When I was working as a yacht designer this issue occupied my thinking and in 1987 I drew up a design that in my mind became a combination of an American (fancier) Lelievlet cruiser and a club racer that allowed the crew to function as efficiently as possible.

I called it the Crosley 24.

It is very similar to a J24, but is configured to have a center cockpit. Besides putting the crew weight where it belongs, that configuration provided some interesting additional benefits.


When fitted with a boom tent it provides six bunks, two in the bow cabin, two in the stern cabin and two in the cockpit. As a cruiser this boat has the added luxury of a head and an icebox. It is more difficult to row, although it could fit a sculling oar.  Today it would probably make more sense to fit an electric drive arrangement with a few solar panels on the very aft deck. Contrary to a lelievlet, this boat could cruise overnight with the off watch relatively comfortably asleep in the stern or bow cabins.

The companion way hatches are hinged but can be removed and stowed in the cabins if so desired. This really makes sense when racing.

With the hatches removed, it would allow a crew of 5 or 6 kids to take proper crew positions. The mast hand would be in the forward companion way, the bow hand would be first in the cockpit. Next would be the trimmers. The driver would be the last one in the cockpit and the mainsheet trimmer would be in the aft companionway. It would be really fun to race these boats with a maximum crew weight limitation, which would probably give the advantage to a mixed crew of a few full grown people and kids.

Except for the vertical tiller (which works just like a regular tiller, but uses a push/pull cable) there is nothing unusual about the boat’s gear.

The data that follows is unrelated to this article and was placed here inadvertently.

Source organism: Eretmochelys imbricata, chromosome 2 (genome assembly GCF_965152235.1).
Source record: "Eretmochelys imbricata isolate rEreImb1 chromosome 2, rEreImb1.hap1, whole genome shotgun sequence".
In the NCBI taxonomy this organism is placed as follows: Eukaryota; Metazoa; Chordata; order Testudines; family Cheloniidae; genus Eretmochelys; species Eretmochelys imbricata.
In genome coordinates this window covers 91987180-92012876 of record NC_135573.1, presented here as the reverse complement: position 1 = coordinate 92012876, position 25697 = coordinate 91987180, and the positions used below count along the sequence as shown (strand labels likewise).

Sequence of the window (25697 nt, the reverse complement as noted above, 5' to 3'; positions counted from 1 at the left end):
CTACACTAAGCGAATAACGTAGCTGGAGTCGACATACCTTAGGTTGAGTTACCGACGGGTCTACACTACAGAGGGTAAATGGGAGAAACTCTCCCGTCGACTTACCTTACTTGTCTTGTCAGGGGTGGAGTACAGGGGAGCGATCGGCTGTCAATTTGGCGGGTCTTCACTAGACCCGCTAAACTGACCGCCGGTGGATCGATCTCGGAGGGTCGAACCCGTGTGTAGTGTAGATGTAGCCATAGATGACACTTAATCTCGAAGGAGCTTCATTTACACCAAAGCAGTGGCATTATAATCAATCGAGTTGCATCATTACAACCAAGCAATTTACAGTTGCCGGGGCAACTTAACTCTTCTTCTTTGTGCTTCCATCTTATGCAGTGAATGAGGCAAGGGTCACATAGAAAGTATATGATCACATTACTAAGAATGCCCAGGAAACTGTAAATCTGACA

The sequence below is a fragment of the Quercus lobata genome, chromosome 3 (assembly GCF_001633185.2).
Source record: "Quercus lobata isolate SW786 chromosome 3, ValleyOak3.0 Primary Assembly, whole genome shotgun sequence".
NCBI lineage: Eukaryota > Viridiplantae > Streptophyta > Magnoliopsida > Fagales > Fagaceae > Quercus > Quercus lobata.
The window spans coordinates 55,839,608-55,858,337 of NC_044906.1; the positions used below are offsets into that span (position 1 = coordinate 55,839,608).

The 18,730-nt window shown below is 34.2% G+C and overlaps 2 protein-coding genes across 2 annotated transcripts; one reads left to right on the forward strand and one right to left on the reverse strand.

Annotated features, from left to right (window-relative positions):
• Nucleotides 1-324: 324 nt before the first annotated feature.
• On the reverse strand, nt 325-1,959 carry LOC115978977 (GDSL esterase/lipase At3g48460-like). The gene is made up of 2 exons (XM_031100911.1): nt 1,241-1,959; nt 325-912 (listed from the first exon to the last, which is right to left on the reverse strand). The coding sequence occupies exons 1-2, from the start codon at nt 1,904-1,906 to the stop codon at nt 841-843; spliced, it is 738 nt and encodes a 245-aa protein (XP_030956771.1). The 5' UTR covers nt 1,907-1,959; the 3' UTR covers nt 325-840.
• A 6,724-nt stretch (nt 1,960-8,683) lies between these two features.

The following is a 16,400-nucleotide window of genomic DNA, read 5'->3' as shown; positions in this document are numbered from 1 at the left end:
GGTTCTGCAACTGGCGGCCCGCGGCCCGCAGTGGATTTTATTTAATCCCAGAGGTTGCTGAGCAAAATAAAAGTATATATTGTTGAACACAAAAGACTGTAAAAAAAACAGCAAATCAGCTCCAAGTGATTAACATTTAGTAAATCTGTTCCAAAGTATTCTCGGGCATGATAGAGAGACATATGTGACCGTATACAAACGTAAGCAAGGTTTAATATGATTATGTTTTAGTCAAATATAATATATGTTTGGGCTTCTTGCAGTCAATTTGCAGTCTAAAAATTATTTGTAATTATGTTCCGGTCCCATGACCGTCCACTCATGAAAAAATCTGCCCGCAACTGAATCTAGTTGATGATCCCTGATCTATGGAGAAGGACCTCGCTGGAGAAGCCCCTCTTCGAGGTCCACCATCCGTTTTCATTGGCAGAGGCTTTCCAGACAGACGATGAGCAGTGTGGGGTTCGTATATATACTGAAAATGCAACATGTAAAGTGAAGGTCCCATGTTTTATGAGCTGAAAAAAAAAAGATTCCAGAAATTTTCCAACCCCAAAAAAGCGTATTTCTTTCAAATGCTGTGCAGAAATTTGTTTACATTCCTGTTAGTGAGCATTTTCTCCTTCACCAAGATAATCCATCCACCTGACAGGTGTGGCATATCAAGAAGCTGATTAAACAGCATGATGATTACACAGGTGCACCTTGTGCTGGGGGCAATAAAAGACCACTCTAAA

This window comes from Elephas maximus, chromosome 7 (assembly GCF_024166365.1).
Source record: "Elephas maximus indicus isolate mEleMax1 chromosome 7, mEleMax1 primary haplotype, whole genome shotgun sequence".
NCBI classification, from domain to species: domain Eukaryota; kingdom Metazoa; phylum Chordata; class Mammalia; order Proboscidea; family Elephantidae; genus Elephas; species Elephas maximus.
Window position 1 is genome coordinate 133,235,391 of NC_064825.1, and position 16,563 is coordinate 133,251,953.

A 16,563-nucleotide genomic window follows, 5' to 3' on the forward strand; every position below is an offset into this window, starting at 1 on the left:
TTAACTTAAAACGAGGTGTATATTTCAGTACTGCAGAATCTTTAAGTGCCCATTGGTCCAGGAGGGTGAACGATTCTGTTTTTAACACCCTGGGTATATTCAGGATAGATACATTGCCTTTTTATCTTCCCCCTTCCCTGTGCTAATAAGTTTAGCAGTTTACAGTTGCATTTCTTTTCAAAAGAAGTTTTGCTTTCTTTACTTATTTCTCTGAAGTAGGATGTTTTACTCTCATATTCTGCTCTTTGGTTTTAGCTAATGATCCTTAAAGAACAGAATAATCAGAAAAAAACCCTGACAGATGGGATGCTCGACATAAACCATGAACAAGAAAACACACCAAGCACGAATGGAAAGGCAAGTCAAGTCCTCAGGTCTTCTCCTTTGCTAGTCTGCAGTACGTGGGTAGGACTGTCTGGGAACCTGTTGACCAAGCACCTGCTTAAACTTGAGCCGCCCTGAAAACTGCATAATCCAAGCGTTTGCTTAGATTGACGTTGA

This configuration is particularly conducive to very efficient bulkhead locations which very much reduces overall vessel weight. The way the boat compartmentalizes it could also be made to be near unsinkable.

In cruising mode, the center cockpit arrangement is really nice. Not until you have cruised a 24 footer does it become apparent that a long forward cabin without standing headroom is annoying. On a boat without standing headroom, you prep food on deck, and the galley/companionway/bridgedeck arrangement on the Crosley 24 works particularly well in that regard.

I still get inspired when I look at this design. At the time I was hoping to take a worn out J24 and to reconfigure it to this arrangement. Even though it would not quite be optimized in general arrangement, it would be fun to see how it would perform against other J24’s in around-the-buoys racing. It would be a great boat for a grandpa (Me) to teach random grandkids to race.

Since the late eighties small keelboat design has changed a lot and today maybe there are even better 24 foot keelboat designs out there that can benefit from this rework, and an even faster boat would be the result.